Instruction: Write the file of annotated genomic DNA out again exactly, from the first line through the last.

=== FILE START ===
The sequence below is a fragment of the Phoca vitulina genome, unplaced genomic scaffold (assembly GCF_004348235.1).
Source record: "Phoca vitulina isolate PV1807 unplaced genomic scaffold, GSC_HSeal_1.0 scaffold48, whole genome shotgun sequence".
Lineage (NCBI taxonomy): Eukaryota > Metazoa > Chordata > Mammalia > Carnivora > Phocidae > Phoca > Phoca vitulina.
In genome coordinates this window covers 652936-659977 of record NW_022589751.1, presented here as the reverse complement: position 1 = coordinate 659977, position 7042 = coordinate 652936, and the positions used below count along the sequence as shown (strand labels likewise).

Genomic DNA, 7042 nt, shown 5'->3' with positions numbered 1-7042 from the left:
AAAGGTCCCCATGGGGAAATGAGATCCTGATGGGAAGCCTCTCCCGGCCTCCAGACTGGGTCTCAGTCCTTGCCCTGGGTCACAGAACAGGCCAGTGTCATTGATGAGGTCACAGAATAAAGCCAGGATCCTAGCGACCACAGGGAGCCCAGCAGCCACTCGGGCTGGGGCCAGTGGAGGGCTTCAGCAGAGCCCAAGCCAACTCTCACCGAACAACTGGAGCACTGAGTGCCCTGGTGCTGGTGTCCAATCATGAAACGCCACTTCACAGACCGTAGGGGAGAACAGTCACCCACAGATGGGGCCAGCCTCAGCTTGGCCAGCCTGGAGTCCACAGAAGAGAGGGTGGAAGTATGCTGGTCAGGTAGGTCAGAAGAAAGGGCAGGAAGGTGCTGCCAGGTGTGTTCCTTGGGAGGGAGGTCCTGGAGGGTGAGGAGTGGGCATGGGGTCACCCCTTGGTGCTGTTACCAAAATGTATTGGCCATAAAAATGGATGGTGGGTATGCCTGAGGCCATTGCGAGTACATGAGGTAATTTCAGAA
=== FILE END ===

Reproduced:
The sequence below is a fragment of the Phoca vitulina genome, unplaced genomic scaffold (assembly GCF_004348235.1).
Source record: "Phoca vitulina isolate PV1807 unplaced genomic scaffold, GSC_HSeal_1.0 scaffold48, whole genome shotgun sequence".
Lineage (NCBI taxonomy): Eukaryota > Metazoa > Chordata > Mammalia > Carnivora > Phocidae > Phoca > Phoca vitulina.
In genome coordinates this window covers 652936-659977 of record NW_022589751.1, presented here as the reverse complement: position 1 = coordinate 659977, position 7042 = coordinate 652936, and the positions used below count along the sequence as shown (strand labels likewise).

Genomic DNA, 7042 nt, shown 5'->3' with positions numbered 1-7042 from the left:
AAAGGTCCCCATGGGGAAATGAGATCCTGATGGGAAGCCTCTCCCGGCCTCCAGACTGGGTCTCAGTCCTTGCCCTGGGTCACAGAACAGGCCAGTGTCATTGATGAGGTCACAGAATAAAGCCAGGATCCTAGCGACCACAGGGAGCCCAGCAGCCACTCGGGCTGGGGCCAGTGGAGGGCTTCAGCAGAGCCCAAGCCAACTCTCACCGAACAACTGGAGCACTGAGTGCCCTGGTGCTGGTGTCCAATCATGAAACGCCACTTCACAGACCGTAGGGGAGAACAGTCACCCACAGATGGGGCCAGCCTCAGCTTGGCCAGCCTGGAGTCCACAGAAGAGAGGGTGGAAGTATGCTGGTCAGGTAGGTCAGAAGAAAGGGCAGGAAGGTGCTGCCAGGTGTGTTCCTTGGGAGGGAGGTCCTGGAGGGTGAGGAGTGGGCATGGGGTCACCCCTTGGTGCTGTTACCAAAATGTATTGGCCATAAAAATGGATGGTGGGTATGCCTGAGGCCATTGCGAGTACATGAGGTAATTTCAGAA